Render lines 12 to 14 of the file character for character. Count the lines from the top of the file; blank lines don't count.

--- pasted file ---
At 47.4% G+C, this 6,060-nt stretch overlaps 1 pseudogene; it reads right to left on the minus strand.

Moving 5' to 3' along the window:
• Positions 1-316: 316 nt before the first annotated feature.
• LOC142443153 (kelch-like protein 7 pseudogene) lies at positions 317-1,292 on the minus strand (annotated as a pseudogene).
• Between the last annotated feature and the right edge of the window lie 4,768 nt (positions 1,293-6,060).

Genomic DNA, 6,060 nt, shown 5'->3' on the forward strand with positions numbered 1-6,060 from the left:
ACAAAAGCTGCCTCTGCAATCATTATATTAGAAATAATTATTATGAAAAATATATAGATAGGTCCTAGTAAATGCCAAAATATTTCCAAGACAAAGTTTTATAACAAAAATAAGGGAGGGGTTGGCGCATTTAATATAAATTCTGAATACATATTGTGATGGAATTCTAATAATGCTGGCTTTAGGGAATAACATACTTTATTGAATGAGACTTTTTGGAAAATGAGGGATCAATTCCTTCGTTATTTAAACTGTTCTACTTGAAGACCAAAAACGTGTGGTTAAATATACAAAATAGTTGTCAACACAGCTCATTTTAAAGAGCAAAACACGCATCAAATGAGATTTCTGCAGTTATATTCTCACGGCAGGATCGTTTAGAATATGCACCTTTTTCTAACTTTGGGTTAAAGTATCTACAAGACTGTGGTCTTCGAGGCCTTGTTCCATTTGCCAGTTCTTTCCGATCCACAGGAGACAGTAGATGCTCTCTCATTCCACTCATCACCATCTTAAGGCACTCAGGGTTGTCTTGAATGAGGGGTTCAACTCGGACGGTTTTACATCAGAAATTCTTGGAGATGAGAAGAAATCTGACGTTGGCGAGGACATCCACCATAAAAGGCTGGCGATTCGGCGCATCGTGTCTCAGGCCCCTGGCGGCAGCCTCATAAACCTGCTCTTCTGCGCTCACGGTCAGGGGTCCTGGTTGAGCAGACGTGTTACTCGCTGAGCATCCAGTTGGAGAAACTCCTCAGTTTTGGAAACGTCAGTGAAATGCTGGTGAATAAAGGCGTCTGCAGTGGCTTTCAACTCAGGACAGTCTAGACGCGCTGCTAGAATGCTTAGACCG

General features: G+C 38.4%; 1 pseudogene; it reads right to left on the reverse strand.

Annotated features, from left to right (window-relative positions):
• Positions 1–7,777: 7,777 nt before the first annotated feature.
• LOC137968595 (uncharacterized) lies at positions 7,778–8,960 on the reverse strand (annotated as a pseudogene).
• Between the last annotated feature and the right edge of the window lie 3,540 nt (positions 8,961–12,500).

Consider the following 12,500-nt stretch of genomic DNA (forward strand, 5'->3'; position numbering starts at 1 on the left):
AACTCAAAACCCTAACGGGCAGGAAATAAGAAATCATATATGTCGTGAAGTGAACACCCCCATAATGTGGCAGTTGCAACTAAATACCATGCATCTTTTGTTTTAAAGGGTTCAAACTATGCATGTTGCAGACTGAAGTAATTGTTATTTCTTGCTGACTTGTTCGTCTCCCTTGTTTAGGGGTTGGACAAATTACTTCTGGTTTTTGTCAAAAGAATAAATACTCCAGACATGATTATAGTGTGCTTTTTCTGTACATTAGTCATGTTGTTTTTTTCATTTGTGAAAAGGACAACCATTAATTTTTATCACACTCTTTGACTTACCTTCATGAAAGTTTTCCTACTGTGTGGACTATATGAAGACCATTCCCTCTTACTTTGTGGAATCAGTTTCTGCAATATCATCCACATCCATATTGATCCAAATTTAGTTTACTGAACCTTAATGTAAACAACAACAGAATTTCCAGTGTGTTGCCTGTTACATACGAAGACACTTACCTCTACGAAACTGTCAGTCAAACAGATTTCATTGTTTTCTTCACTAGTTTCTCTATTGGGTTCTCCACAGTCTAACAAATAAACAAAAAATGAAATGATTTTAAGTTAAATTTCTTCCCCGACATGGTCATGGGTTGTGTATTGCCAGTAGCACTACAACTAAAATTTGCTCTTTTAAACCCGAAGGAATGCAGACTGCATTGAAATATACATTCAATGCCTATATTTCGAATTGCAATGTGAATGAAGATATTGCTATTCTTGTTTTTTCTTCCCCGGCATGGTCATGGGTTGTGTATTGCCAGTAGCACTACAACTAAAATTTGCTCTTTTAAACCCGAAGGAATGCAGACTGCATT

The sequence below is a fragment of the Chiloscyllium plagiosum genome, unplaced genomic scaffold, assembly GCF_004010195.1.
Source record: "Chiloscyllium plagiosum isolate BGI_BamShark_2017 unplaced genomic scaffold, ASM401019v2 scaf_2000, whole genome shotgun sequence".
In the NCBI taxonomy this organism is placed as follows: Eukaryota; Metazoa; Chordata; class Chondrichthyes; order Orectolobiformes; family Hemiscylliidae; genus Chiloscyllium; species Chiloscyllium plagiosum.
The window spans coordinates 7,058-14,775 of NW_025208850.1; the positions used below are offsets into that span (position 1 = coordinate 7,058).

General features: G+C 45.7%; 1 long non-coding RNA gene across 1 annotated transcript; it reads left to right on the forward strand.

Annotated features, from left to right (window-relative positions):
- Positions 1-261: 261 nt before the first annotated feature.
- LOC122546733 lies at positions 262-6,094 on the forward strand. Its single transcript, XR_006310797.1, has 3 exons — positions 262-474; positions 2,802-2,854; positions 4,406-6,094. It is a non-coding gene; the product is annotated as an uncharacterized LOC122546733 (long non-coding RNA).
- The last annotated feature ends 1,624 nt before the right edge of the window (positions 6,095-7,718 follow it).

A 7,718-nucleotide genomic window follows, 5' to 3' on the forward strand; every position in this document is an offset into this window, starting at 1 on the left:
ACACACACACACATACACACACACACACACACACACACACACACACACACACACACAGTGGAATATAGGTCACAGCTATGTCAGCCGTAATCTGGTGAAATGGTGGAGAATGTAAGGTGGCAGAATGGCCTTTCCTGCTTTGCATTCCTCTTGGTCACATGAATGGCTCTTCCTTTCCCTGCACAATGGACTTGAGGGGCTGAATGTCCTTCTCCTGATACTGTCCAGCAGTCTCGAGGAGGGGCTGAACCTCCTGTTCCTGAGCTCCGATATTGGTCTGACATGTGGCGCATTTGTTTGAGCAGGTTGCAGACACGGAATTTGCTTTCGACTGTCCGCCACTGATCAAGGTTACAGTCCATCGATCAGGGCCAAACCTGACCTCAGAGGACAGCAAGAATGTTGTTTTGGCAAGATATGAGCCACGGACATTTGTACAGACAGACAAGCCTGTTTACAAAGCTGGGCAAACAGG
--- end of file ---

• Between the last annotated feature and the right edge of the window lie 3,540 nt (positions 8,961–12,500).

Consider the following 12,500-nt stretch of genomic DNA (forward strand, 5'->3'; position numbering starts at 1 on the left):
AACTCAAAACCCTAACGGGCAGGAAATAAGAAATCATATATGTCGTGAAGTGAACACCCCCATAATGTGGCAGTTGCAACTAAATACCATGCATCTTTTGTTTTAAAGGGTTCAAACTATGCATGTTGCAGACTGAAGTAATTGTTATTTCTTGCTGACTTGTTCGTCTCCCTTGTTTAGGGGTTGGACAAATTACTTCTGGTTTTTGTCAAAAGAATAAATACTCCAGACATGATTATAGTGTGCTTTTTCTGTACATTAGTCATGTTGTTTTTTTCATTTGTGAAAAGGACAACCATTAATTTTTATCACACTCTTTGACTTACCTTCATGAAAGTTTTCCTACTGTGTGGACTATATGAAGACCATTCCCTCTTACTTTGTGGAATCAGTTTCTGCAATATCATCCACATCCATATTGATCCAAATTTAGTTTACTGAACCTTAATGTAAACAACAACAGAATTTCCAGTGTGTTGCCTGTTACATACGAAGACACTTACCTCTACGAAACTGTCAGTCAAACAGATTTCATTGTTTTCTTCACTAGTTTCTCTATTGGGTTCTCCACAGTCTAACAAATAAACAAAAAATGAAATGATTTTAAGTTAAATTTCTTCCCCGACATGGTCATGGGTTGTGTATTGCCAGTAGCACTACAACTAAAATTTGCTCTTTTAAACCCGAAGGAATGCAGACTGCATTGAAATATACATTCAATGCCTATATTTCGAATTGCAATGTGAATGAAGATATTGCTATTCTTGTTTTTTCTTCCCCGGCATGGTCATGGGTTGTGTATTGCCAGTAGCACTACAACTAAAATTTGCTCTTTTAAACCCGAAGGAATGCAGACTGCATT